Bruins finally allow power-play goal after 24 straight stops


Bruins finally allow power-play goal after 24 straight stops

BOSTON -- The unthinkable happened on Tuesday night.

The Bruins allowed a goal while on the penalty kill.

Alright, so that's an exaggeration. A power-play goal isn't exactly an outrageous stat. But statistically-speaking, these Bruins simply just don't allow them.

The B's entered the game with the NHL's top penalty-killing unit, having killed off all 23 of their opposition's power plays. After killing off their first of the night in the first period of Tuesday night's 2-1 shootout win over the New Jersey Devils, the Bruins 24-straight kill streak ended, when David Clarkson re-directed a Marek Zidlicky shot from the left point midway through the second period, with 53 seconds left on a Devils power play.

The shot got by Bruins goaltender Tuukka Rask, and marked the first power-play goal the Bruins have allowed all season, snapping Boston's longest season-opening penalty-kill streak since 2001-02.

"Obviously the goal they scored, Rask couldn't really prevent," said Zdeno Chara. "That was a deflection. And other than that, he had a very strong performance."

"I didn't know who it was," said Rask. "I saw it hit a shaft of a stick. I saw it all the way, but then those kind of deflections, there's nothing really you can do. It either hits you or it doesn't. And this time it went in."

The Bruins went on to kill three more penalties, and are now 27-for-28 on the penalty kill this season. So even though they've allowed one, it still remains a solid unit.

That's because of their best penalty-killer.

"When you talk about being able to win games on a consistent basis, you have to rely on your goaltender," Julien said of Rask.

"He really made the key saves at the right time and kept us in the game, and allowed us to stay in the game."

"He was the difference-maker, especially in that first period," said Chara. "He made some good saves. He was very solid."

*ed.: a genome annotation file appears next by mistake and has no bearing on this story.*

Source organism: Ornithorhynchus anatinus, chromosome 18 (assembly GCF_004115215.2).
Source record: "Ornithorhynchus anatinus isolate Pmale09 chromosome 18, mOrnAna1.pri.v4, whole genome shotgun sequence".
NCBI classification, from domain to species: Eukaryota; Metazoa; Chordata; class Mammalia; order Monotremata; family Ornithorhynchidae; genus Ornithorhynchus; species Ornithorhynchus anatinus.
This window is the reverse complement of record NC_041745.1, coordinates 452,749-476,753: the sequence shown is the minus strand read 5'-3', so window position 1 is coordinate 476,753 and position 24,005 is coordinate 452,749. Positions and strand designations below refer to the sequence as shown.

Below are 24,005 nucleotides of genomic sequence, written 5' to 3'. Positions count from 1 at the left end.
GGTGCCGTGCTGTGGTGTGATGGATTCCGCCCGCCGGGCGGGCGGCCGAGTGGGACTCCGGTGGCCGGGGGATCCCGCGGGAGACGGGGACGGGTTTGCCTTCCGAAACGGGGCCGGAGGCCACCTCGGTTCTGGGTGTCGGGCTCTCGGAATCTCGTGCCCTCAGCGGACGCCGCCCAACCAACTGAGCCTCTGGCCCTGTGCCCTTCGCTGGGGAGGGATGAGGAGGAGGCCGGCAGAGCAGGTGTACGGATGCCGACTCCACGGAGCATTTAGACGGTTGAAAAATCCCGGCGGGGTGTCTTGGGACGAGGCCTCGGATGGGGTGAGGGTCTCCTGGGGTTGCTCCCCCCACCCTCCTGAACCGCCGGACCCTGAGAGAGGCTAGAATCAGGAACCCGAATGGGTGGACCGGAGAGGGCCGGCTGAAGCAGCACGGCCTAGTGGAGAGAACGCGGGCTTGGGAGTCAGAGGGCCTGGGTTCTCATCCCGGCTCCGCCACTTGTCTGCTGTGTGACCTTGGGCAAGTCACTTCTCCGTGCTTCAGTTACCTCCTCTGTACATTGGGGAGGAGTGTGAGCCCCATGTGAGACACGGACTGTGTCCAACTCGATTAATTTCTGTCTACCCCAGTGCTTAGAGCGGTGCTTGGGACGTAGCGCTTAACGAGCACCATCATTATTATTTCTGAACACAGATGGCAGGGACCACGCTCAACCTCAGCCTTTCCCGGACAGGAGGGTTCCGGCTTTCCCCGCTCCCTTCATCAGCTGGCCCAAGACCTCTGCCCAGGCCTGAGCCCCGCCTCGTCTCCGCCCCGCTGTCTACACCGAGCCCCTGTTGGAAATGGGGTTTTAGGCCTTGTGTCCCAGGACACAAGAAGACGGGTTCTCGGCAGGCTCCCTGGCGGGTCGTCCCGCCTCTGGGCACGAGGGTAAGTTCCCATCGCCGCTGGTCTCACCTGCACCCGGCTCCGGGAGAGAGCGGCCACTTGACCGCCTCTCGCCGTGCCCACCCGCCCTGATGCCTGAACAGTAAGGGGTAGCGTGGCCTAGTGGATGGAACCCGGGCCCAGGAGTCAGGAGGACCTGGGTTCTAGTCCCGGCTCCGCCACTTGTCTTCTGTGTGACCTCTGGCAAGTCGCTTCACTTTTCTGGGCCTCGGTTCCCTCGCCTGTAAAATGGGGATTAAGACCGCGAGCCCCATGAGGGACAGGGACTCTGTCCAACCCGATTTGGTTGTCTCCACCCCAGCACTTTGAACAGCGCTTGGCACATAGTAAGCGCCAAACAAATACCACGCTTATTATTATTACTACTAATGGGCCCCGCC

And even though they allowed a power-play goal, the penalty-kill remains very solid.

Spooner responds positively to healthy scratch


Spooner responds positively to healthy scratch

BOSTON -- It wasn’t perfect by any means, but Saturday night represented a step in a positive direction for Ryan Spooner.

The 24-year-old speedy forward was scratched for the home opener against New Jersey in classic message-sending fashion by Bruins coach Claude Julien, and deserved it based on a passive lack of production combined with some costly mistakes as well. So he stayed quiet, put in the work and then returned to the lineup Saturday vs. the Montreal Canadiens where he scored a power play goal in the 4-2 loss to the Habs at TD Garden.

“He was better,” agreed Claude Julien. “He was better tonight.”

Spooner could have had even more as he got a couple of great scoring chances in the first period vs. Montreal, but Carey Price was able to turn away a couple of free looks at the Montreal net. So the Bruins forward felt he possibly left points on the ice after it was all said and done, but also clearly played his best game of the young season after going from the press box back to the lineup.

“Yeah, I had like maybe four or five [chances] that I could have scored on,” said Spooner. “I’ve just got to bear down on those [scoring opportunities], and a lot [of them] in the first period. It’s good that I’m getting those looks, but I have to score on them.

“I’m just going to go out there and just try to play. I can’t really think about [fighting to hold a spot]. I’ve just got to go out there and try to play, I guess, the game I can and try to use the speed that I have.”

The Spooner power play strike was a nifty one with the shifty forward and David Backes connecting on a pass across the front of the net, and the young B’s forward showing the necessary assertiveness cutting to the net from his half-wall position.

Spooner had five shot attempts overall in the game, and was one of the few Bruins players really getting the chances they wanted against a pretty effective Montreal defensive group. Now it’s a matter of Spooner, along with linemates Backes and David Krejci, scoring during 5-on-5 play and giving the Bruins a little more offensive balance after riding Boston’s top line very hard during the regular season’s first couple of weeks. 

Sunday, Oct. 23: Hall fitting in with Devils


Sunday, Oct. 23: Hall fitting in with Devils

Here are all the links from around the hockey world, and what I’m reading while waiting to find out which Walking Dead character got brained by Lucille in last season’s cliffhanger. I’m going with Abraham.

*The SI roundtable talks about the future of Jacob Trouba, and where he’ll end up going when his current situation resolves itself.

*P.K. Subban is apparently getting very comfortable in Nashville, and enjoying life in a city with NFL football.

*Fun conversation between Yahoo’s Josh Cooper and Brad Marchand about a whole range of random topics.

*A cool father-son story where they became the goaltending tandem for the Ontario Reign through a series of dominoes falling after Jonathan Quick went down with injury for the Los Angeles Kings.

*Pro Hockey Talk has Taylor Hall serving as exactly what the New Jersey Devils have needed for the last couple of years.

*For something completely different: FOH (Friend of Haggs) Dan Shaughnessy says that the MLB playoffs couldn’t have played out any worse for the Boston Red Sox.